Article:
I read The Game Of Thrones when it first came out. I liked it for the believable mediaeval stink and discomfort and for the fascinating weather conditions on whichever planet it is, oh, and for all the eating that goes on. Some fans wrote a wonderful cookbook, which I have at home. I have since read more, though I'm not sure I'll finish the series, not because of the violence and killing off your favourite characters, but because, IMO, it has turned into a soap opera. I'm not a fan of the soaps.  I'm also not a fan, in general, of fat fantasy series, however good they might be - and this series is good. Terry Pratchett was another matter. His books weren't thick and it mostly didn't matter if you hadn't read the earlier ones, though you'd probably rush off to find them anyway.

To be honest, there are other books of GRRM that I prefer. Tuf Voyaging, the space-based story of a man and his cats and their adventures in a seed ship. Fevre Dream, the story of vampires in the Old South and a vampire who is sick of killing people and wants to find another way of getting his nutrition, is my favourite. That was about to come out when he was in Melbourne for a very small convention at a tiny hotel in St Kilda, a suburb of Melbourne - the population is small here, so even US minicons would be huge compared to our conventions. (We couldn't afford him now!) I remember him saying that he chose that setting because it was a time and place where slaves could disappear and nobody would ask questions. He was working on the TV series Beauty And The Beast at the time. And I enjoyed his work. Fortunately, the early ones are still in print, no doubt because of the success of his later ones. Read them if you can.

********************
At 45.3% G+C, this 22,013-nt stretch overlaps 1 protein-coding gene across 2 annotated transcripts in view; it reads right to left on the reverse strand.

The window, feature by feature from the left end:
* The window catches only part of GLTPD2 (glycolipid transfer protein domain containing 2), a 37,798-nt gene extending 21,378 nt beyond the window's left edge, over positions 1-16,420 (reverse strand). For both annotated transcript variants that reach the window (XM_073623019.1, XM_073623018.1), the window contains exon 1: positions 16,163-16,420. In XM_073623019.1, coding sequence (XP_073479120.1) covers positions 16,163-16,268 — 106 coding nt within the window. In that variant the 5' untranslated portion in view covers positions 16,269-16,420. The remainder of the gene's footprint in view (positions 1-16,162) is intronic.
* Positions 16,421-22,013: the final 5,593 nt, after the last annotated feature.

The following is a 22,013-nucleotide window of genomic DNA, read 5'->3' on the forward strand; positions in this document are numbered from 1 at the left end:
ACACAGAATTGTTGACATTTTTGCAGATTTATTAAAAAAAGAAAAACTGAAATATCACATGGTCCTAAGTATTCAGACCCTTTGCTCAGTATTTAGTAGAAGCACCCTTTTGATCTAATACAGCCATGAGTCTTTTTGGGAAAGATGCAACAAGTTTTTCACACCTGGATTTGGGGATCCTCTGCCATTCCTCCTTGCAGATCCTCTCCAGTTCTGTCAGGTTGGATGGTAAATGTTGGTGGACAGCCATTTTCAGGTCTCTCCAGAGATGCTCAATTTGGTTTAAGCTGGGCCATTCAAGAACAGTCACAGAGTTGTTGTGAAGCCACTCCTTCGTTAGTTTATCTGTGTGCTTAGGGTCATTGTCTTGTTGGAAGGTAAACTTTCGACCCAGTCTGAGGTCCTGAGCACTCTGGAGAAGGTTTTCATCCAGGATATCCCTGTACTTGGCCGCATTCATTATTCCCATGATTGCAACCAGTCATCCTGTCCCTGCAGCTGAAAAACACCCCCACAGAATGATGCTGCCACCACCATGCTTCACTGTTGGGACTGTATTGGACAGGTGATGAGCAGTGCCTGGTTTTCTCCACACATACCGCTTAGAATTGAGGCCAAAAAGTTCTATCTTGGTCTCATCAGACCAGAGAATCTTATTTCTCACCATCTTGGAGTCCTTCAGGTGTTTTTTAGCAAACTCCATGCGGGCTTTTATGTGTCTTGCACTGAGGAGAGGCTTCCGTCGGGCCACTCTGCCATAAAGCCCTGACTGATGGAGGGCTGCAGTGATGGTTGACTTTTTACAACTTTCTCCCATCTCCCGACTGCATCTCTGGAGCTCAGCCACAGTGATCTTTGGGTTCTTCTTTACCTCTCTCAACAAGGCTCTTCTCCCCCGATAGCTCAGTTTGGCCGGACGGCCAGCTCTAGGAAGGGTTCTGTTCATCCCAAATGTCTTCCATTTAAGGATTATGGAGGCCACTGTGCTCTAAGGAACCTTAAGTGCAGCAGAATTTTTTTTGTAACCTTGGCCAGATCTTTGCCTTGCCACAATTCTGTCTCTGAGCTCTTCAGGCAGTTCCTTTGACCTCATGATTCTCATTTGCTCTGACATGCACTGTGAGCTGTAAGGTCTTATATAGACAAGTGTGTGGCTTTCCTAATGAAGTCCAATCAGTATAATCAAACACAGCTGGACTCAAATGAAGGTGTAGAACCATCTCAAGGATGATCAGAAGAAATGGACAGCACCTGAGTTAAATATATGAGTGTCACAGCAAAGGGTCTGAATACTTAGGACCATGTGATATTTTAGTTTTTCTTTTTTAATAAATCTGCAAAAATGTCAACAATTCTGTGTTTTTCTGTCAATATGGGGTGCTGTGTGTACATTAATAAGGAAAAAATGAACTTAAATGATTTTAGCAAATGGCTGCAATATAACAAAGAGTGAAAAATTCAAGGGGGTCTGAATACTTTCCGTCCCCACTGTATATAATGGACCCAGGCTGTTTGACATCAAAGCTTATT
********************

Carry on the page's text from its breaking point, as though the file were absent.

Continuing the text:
The Glorious 25th Of May! Terry Pratchett's Night Watch

Truth! Justice! Freedom! And a hard boiled egg! (And no, I'm not going to say, "Make that two hard boiled eggs" - different universe)

Just now, I finished rereading Terry Pratchett's Night Watch. It's one of the later City Watch novels. It's one of my favourites. And it occurred to me that this is "the glorious 25th of May" as mentioned in the book,so what better day to post about it?

In this one, Sam Vimes, Commander of the City Watch, is without the backup of his loyal crew, Carrot, Angua, Cheery Littlebottom, Detritus and so on, because he has been thrown into his own past. He does, mind you, have Fred Colon. Nobby Nobbs is there, but he's a child, who's carved himself a police badge from soap. Still, he's useful. The future zombie Reg Shoe is alive. There's a rebellion growing in the city against the current Patrician(Vetinari, the future Patrician, is still a student at the Assassin's Guild, though he plays a very important role in the story, as does his aunt, presumably the one mentioned in Guards!Guards!). The History Monks are around - and I had just been rereading  Thief Of Time, in which you first met Lu Tze, the old monk who exhorts you to remember Rule 1(beware of skinny old men) and follows the Way of Mrs Cosmopolite. Vimes is thrown into the past while chasing a genuinely evil murderer, and realises that if he doesn't mentor his young self and take part in things happening in thus history, he may never make it back at all to his wife, his about-to-be-born child and his friends - and the murderer is right at home in the scary old times of Ankh-Morpork.